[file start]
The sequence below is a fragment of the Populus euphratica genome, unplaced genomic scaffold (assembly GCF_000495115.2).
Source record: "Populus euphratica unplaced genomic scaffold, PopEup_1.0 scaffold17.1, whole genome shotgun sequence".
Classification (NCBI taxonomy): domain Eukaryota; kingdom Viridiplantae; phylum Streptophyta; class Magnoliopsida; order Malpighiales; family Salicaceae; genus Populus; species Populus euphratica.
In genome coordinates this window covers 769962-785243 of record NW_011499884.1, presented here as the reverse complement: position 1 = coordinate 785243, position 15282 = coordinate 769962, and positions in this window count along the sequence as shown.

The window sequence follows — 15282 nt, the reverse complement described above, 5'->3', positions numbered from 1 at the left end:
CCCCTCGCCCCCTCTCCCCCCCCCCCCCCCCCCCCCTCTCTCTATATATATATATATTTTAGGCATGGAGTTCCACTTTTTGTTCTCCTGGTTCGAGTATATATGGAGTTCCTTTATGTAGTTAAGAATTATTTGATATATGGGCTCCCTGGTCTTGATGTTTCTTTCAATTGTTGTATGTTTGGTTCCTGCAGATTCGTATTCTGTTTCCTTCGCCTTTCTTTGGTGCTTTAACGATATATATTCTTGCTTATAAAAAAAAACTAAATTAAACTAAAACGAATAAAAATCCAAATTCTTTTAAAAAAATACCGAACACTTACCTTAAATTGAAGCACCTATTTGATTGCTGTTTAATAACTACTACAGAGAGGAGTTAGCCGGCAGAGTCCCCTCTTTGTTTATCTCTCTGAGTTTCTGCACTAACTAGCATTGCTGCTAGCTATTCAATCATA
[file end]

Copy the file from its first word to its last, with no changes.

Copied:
The sequence below is a fragment of the Populus euphratica genome, unplaced genomic scaffold (assembly GCF_000495115.2).
Source record: "Populus euphratica unplaced genomic scaffold, PopEup_1.0 scaffold17.1, whole genome shotgun sequence".
Classification (NCBI taxonomy): domain Eukaryota; kingdom Viridiplantae; phylum Streptophyta; class Magnoliopsida; order Malpighiales; family Salicaceae; genus Populus; species Populus euphratica.
In genome coordinates this window covers 769962-785243 of record NW_011499884.1, presented here as the reverse complement: position 1 = coordinate 785243, position 15282 = coordinate 769962, and positions in this window count along the sequence as shown.

The window sequence follows — 15282 nt, the reverse complement described above, 5'->3', positions numbered from 1 at the left end:
CCCCTCGCCCCCTCTCCCCCCCCCCCCCCCCCCCCCTCTCTCTATATATATATATATTTTAGGCATGGAGTTCCACTTTTTGTTCTCCTGGTTCGAGTATATATGGAGTTCCTTTATGTAGTTAAGAATTATTTGATATATGGGCTCCCTGGTCTTGATGTTTCTTTCAATTGTTGTATGTTTGGTTCCTGCAGATTCGTATTCTGTTTCCTTCGCCTTTCTTTGGTGCTTTAACGATATATATTCTTGCTTATAAAAAAAAACTAAATTAAACTAAAACGAATAAAAATCCAAATTCTTTTAAAAAAATACCGAACACTTACCTTAAATTGAAGCACCTATTTGATTGCTGTTTAATAACTACTACAGAGAGGAGTTAGCCGGCAGAGTCCCCTCTTTGTTTATCTCTCTGAGTTTCTGCACTAACTAGCATTGCTGCTAGCTATTCAATCATA